Following the most vital events of Elton John’s personal life and career, Dexter Fletcher’s film isn’t afraid of its main character and his homosexuality. On the contrary, it embraces the LGBT themes through bursts of positive energy provided by Taron Egerton’s electric performance, supported by colourful costumes and energetic covers of Elton John’s songs (not to discredit Rami Malek’s lip syncing, but Egerton actually sings here).
Overall, Rocketman is a film which everyone can enjoy; a biography which is as honest and in-depth as it gets; a story of finding peace and happiness after years of hardships.
The Danish Girl (2015) – Georgina Davidson
A combination of true story and aesthetic quality can be found and translated in the world of art through a splendid scene and contained within a beautiful frame. Rarely can either spill from the backdrop; particularly in a film which explores a taboo topic area such as LGBT rights.
Unfortunately, the hazy, whimsical palette of Tom Hooper’s film The Danish Girl falls victim to the fate of poorly appointed frame. Set in a false historic time is the story of a transgender woman in play, in every sense of the word.
Although beautifully appointed with stellar acting performances and astonishing production value, the storyline lacks the depth and complexity associated with the difficult decisions that are made throughout. The cast form a faded sky backwash for the main characters, Lilli (Eddie Redmayne) and Gerda (Alicia Vikander) to shine upon, in a surprisingly heteronormative display even for its vague historic setting.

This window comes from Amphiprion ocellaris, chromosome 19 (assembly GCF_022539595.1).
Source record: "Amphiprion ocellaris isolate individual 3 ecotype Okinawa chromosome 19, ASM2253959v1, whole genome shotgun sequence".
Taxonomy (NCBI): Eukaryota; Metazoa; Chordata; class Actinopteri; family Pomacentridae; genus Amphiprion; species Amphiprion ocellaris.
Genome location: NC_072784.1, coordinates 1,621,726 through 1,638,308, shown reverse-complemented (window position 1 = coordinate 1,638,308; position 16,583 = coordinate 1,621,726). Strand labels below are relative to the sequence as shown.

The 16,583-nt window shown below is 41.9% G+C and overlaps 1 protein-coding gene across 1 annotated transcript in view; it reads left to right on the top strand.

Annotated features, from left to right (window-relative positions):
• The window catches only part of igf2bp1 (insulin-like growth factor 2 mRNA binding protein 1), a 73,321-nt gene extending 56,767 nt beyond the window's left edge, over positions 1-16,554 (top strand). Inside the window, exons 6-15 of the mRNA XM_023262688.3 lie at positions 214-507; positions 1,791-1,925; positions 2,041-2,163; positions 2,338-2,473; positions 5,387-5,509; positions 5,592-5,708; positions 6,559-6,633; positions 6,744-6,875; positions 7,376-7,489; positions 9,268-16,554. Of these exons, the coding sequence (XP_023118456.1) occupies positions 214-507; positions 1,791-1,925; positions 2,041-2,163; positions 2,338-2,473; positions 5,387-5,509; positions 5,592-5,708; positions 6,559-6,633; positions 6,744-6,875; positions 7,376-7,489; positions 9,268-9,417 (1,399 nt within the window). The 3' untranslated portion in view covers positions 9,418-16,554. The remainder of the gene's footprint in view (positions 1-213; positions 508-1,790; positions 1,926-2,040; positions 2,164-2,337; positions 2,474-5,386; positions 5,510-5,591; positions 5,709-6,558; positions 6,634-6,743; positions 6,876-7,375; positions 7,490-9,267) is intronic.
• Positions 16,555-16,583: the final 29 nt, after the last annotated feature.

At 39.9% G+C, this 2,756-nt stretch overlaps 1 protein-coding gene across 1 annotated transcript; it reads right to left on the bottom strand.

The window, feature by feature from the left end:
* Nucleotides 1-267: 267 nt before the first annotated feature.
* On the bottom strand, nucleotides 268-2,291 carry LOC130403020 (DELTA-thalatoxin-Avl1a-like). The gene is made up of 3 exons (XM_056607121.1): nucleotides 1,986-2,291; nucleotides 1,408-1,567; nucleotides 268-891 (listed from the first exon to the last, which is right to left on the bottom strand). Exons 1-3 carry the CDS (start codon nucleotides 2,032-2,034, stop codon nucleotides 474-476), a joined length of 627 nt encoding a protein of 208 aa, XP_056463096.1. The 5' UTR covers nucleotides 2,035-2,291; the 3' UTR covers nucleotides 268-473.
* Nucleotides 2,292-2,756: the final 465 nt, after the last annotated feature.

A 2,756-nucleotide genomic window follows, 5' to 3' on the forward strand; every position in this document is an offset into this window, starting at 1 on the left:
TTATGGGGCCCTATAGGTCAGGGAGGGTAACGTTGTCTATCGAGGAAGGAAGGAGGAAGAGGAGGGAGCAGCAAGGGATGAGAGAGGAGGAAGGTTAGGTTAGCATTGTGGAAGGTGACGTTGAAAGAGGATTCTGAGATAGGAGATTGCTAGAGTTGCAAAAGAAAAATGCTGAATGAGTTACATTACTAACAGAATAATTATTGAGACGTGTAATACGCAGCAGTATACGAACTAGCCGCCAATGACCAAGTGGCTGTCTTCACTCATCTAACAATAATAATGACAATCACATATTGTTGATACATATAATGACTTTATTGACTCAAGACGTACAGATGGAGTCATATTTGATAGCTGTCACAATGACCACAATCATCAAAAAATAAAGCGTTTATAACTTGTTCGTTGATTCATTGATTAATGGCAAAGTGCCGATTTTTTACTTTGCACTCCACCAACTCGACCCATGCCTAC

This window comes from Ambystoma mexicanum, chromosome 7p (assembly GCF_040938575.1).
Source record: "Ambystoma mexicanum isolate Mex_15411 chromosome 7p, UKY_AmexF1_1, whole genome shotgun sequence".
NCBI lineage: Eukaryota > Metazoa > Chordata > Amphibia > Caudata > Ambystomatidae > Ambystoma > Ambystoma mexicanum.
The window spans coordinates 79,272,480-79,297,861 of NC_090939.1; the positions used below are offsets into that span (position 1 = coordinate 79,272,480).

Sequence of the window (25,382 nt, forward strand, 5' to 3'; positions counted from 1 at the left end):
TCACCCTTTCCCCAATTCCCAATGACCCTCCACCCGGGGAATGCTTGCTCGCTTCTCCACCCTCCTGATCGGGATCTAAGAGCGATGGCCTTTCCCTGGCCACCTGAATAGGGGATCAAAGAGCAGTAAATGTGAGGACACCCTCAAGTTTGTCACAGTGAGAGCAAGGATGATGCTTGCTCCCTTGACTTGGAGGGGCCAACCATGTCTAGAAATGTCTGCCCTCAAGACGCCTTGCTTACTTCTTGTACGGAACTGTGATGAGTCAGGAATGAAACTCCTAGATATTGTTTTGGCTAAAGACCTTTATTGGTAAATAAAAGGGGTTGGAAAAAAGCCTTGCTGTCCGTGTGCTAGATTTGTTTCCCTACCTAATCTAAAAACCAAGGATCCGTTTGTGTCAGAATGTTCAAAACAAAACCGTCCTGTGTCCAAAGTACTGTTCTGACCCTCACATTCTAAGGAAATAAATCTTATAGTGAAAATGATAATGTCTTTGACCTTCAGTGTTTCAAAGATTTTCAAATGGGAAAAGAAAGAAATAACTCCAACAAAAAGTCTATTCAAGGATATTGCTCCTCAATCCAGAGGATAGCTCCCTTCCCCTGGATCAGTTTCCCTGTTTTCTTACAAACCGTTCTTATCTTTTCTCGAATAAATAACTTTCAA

The film is emotive in its portrayal of identity and loss but misses the mark on providing a considered experience of transgender living. More than parties, colour, misery and death; the film has an opportunity to use real case studies and give the spectator the story of personal and societal impact.
Hooper’s vision seems stylistically guided over substance. The film lacks a link to a changing human condition and experience which ultimately limits its potential towards a sad but glossily veneering finale. The Danish Girl is beautiful and sensitive, but devoid of a setting or accurate foregrounding.
The Naked Civil Servant (1975) – Freddie Johnson
It is hard to imagine the world in which this short, made-for-TV film arrived in 1975, let alone the deeper past it depicts. It introduces us to Quentin Crisp (literally, the real 66-year-old Crisp opens the film), an ‘effeminate homosexual’ and transvestite who challenged society and authority simply by refusing to be anyone else.
This is an ‘autobiography’ but also, as Crisp announces, a fantasy (“All films are fantasies”). This dichotomy creates a wonderful ambiguity. Is this real life or a second draft? And does it matter? He writes himself as self-deprecating and aggrandising, at once utterly self-centred and enormously generous. His life morphs into a performance, a crusade, a public service. Could it have been otherwise? Crisp, perhaps with regret, thinks not.
He, and the masterful John Hurt (“yes of course you must have an actor to play me, he will do it far better than I have done”) draw us into his world completely. Moving and beautiful, The Naked Civil Servant gives us a much-needed long lens on sex in Britain.